The acting was great. The actors recited T.S. Eliot’s verse like they were born doing it. The complexity of this show was marvelous; it’s got so many different tracks and tracks within tracks that you could go several times and never see the same show twice. Using the streets of Hollywood and various random, unexpected buildings as its stage was wonderfully done. There’s something thrilling about being lead down a dark street by a character, not knowing where you’re going or whom you’re going to meet, or even who is an actor and who is just a passerby; or about helping an injured character stumble his way down a sidewalk and seeing random people staring at us, not knowing what is going on.
Some reviewers are complaining that the story line never comes back around to the Hollow Man who was loyal to the Queen, but that didn’t bother me. For me, it was never about any overarching story, but about the people we met on our journey and their own individual stories. I was actually relieved, because when we got the speech in the beginning about the Hollow Men, I inwardly groaned a little, because it sounded like we were going to have to play detective and interview characters to find the culprit, like a murder mystery party, and I was so not in the mood for that. Fortunately, that turned out not to be the case. And anyway, it seemd pretty obvious by the end who the Hollow Man in question was.
What I didn't like
There was one point near the end of the show when I was following a character through the city streets along with one other audience member. This audience member had been given a set of headphones to listen to, but I had not, and the actor wasn’t speaking, so for about ten minutes I was just walking in silence with nothing going on. We even walked in a circle and back tracked at one point. I felt like I’d done something wrong, that I’d followed the wrong character and wasn’t supposed to be there, especially since, prior to this, I had been following another character who was supposed to be taking me to see a third character, which never happened. It turned out that the other character ended up at the same place we went to, so I guess it didn’t matter which one I followed, but it was still a weird hiccup in the show.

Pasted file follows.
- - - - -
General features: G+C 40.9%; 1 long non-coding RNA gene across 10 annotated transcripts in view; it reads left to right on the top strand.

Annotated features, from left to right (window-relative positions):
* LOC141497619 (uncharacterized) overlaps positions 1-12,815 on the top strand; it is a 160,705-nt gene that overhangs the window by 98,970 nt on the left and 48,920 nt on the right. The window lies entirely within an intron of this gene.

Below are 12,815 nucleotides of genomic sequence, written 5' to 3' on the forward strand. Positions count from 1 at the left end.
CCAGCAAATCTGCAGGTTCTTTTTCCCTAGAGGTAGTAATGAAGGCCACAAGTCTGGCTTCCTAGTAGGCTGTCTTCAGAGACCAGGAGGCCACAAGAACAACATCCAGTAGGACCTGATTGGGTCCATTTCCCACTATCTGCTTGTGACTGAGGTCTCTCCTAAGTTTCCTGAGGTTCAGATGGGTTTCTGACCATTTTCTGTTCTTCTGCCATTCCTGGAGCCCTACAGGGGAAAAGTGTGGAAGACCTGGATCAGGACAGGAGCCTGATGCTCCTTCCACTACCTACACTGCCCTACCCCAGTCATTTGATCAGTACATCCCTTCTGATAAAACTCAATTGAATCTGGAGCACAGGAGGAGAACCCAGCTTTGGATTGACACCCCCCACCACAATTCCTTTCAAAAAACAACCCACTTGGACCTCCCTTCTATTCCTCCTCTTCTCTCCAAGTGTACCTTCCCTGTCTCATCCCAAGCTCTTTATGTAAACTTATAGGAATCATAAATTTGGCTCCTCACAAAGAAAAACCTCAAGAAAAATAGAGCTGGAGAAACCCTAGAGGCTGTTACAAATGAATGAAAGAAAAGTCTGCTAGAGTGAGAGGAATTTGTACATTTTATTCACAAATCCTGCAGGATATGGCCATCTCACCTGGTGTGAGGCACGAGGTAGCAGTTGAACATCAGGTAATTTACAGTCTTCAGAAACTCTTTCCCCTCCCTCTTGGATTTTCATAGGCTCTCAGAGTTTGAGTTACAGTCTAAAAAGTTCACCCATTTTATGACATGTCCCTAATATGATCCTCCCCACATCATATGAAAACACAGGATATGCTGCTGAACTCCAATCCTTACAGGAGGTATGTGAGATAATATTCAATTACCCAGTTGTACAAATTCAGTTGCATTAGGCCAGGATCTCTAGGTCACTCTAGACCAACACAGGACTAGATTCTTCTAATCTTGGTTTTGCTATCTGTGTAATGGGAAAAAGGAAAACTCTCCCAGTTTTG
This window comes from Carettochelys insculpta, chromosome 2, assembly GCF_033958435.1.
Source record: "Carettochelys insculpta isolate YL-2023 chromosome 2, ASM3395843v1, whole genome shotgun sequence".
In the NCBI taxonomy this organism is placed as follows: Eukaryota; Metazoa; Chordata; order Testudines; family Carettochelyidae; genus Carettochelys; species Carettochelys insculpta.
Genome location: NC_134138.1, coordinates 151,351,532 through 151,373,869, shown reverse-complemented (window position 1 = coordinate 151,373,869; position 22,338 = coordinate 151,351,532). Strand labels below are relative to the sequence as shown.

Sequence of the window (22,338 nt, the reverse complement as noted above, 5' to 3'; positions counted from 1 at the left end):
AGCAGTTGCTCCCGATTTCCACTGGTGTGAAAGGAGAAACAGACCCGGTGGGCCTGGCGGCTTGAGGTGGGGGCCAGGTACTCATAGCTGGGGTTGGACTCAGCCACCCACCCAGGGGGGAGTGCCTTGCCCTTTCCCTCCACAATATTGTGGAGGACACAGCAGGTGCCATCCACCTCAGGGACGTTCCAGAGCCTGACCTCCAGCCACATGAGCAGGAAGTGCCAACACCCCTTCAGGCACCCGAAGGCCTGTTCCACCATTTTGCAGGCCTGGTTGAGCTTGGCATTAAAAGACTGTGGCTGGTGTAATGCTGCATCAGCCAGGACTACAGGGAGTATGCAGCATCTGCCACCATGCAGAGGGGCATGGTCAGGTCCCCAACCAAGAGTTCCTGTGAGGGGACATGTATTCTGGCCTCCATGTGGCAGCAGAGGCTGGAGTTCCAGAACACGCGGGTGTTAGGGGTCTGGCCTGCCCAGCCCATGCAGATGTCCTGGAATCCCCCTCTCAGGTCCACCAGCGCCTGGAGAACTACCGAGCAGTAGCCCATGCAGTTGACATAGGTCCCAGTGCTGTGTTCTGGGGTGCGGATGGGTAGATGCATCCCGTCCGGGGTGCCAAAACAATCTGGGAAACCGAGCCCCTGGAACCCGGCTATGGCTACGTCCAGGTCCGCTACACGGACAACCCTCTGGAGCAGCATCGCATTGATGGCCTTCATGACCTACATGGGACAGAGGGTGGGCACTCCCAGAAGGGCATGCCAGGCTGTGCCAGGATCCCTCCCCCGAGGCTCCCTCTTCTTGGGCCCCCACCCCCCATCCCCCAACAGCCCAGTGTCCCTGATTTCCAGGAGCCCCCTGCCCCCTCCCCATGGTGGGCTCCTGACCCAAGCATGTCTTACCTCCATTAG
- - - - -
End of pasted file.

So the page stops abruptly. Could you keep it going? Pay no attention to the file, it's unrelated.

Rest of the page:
My overall impression
I loved this show. The scope and ambition of this thing is astounding, and the way Eliot’s words are used in the service of a commentary on politics and socio-economic injustice and class conflicts is beautifully done. This is a show that will continue to haunt me.